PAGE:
-Tesco launched its financial services in 1997 and Tesco Personal Finance became one of Europe's fastest growing financial services providers.Tesco Bank was launched in 2009 and offers around 28 different financial products including car and home insurance, loans and savings accounts. In April 2010 Tesco revealed that it expects to gain a 10% share of Britain's financial services market, making it roughly as big as Abbey and more than half the size of Barclays. By February 2012 Tesco announced that it's mortgages would be on the shelves this spring. See an article in the Scotsman, 9th February 2012.

A Guardian investigation in December 2010 found millions of customers were being hit with unexpected costs when using their Tesco plastic abroad. Unbeknown to many of its cardholders, Tesco had started using its own exchange rates to convert overseas purchases into sterling, which were much worse than standard Visa and Mastercard rates used by rival cards. In February 2011 Tesco backed down and announced that, "in response to customer feedback and to improve transparency", it would be bringing its exchange rates into line with the rest of the industry. See the article in the Guardian, 1st February 2011.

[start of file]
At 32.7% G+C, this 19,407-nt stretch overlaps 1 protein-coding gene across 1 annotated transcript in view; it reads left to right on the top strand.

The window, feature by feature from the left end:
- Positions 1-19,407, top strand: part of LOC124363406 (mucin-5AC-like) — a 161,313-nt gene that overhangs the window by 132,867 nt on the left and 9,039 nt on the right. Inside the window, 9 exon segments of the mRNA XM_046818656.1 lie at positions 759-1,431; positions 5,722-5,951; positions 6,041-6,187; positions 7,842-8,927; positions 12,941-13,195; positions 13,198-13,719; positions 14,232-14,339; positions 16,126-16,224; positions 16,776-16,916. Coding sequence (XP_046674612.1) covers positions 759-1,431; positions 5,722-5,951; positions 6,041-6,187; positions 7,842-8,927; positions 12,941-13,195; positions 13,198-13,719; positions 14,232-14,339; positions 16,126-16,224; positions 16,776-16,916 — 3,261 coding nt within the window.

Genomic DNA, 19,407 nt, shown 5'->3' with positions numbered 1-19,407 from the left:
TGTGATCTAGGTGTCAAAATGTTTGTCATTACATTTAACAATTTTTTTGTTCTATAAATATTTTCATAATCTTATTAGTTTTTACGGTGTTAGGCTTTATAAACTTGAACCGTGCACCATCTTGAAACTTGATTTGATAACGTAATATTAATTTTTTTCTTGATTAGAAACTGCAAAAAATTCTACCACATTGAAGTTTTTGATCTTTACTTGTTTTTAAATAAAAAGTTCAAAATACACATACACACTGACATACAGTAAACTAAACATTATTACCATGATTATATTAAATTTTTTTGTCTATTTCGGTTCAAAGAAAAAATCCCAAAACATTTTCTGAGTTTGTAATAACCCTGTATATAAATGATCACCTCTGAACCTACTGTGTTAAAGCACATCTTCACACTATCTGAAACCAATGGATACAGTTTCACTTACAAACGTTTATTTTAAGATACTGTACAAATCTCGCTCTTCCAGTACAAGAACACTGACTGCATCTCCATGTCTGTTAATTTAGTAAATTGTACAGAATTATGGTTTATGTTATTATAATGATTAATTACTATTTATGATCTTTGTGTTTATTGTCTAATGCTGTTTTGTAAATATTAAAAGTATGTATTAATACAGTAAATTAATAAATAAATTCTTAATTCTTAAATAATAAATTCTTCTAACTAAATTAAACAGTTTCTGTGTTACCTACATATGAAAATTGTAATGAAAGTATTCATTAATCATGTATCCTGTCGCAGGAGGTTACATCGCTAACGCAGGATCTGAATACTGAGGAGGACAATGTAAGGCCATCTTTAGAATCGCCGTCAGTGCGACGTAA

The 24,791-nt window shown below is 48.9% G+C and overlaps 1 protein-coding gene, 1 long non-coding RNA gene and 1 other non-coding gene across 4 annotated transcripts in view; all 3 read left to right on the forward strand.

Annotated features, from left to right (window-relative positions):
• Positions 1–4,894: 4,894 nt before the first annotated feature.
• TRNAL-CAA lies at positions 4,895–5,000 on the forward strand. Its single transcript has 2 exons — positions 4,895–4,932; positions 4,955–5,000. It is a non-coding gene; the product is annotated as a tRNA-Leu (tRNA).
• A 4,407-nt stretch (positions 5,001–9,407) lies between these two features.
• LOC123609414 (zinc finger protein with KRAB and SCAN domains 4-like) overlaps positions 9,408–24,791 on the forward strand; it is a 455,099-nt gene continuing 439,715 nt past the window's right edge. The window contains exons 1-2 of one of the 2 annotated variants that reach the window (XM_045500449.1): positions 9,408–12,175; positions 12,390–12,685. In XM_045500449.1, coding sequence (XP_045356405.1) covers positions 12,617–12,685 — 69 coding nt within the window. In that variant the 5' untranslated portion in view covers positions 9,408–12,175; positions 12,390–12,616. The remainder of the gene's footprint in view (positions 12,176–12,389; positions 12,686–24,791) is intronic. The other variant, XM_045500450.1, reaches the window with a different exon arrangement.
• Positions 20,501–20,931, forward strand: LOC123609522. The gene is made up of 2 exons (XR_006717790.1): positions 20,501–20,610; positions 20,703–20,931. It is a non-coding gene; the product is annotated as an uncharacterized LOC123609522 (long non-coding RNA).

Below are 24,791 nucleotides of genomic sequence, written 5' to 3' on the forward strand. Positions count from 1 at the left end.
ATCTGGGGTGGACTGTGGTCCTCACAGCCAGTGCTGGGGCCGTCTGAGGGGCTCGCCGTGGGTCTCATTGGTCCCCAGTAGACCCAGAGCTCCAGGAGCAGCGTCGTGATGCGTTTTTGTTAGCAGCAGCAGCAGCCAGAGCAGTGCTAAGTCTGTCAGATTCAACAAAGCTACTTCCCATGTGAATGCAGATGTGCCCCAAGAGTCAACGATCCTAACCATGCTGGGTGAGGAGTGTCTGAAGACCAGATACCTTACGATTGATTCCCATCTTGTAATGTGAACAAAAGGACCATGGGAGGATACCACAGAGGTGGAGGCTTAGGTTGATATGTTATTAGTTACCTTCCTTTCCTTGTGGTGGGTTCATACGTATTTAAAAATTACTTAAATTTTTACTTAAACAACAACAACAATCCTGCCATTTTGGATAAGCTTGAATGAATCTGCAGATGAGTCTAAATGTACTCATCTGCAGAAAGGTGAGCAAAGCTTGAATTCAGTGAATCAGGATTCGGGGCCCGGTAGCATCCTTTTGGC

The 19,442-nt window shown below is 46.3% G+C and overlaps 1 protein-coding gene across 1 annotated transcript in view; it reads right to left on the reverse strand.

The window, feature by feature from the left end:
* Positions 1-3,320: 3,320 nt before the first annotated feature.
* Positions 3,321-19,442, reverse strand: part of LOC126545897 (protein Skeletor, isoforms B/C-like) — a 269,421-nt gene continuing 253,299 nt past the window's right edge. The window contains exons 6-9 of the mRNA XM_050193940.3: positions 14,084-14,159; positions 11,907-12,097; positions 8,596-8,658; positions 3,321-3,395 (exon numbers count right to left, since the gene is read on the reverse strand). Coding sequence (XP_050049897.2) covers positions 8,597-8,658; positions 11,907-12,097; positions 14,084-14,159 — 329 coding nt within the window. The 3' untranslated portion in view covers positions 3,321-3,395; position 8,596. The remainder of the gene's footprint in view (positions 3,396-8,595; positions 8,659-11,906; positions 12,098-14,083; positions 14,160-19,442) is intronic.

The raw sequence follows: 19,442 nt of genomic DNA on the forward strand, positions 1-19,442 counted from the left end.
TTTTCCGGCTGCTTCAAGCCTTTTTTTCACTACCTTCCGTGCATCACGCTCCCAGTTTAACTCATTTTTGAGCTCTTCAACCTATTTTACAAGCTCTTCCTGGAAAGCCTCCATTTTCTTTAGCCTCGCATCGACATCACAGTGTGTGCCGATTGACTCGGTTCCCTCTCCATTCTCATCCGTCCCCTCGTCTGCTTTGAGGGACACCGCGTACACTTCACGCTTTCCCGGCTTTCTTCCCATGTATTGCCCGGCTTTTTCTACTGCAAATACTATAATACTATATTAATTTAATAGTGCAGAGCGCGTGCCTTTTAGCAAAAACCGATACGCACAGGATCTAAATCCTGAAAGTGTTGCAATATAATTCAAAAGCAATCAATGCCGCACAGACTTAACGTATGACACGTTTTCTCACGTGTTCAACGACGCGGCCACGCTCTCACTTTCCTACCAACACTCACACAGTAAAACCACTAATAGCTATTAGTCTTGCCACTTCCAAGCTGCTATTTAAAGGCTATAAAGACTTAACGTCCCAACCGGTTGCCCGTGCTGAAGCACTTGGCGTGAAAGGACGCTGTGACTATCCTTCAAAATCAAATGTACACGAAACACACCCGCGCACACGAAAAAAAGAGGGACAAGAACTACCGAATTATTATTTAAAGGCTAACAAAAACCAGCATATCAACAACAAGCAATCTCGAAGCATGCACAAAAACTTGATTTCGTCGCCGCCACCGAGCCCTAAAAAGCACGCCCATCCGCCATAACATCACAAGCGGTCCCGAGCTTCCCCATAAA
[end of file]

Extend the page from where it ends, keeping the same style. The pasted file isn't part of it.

Travel

Tesco and Asda both offer travel services such as insurance on their websites. In August 2006, Lidl linked with Air Berlin to sell flights from its UK store checkouts. In 2008 Aldi launched its "Aldi Travel" website offering a range of package holidays. Tesco sells flights at its stores in Hungary.

Health

So far there are fairly limited ways in which supermarkets can offer healthcare, including the following. However, this may change with the new NHS reforms being introduced in 2013:

Chemists: Supermarket chains have in-store chemists selling pharmaceutical and beauty products as well as services such as photo processing, NHS and private prescriptions. In November 2011, following fears that Tesco’s new Beauty Stores will push out smaller salon owners, the Head of the Irish Pharmacy Union warned of major job losses in pharmacies in Ireland, as they struggle to compete with the UK’s biggest supermarket chain. The retailer opened its first two pharmacies in Ireland in early November.  See the article at internationalsupermarketnews.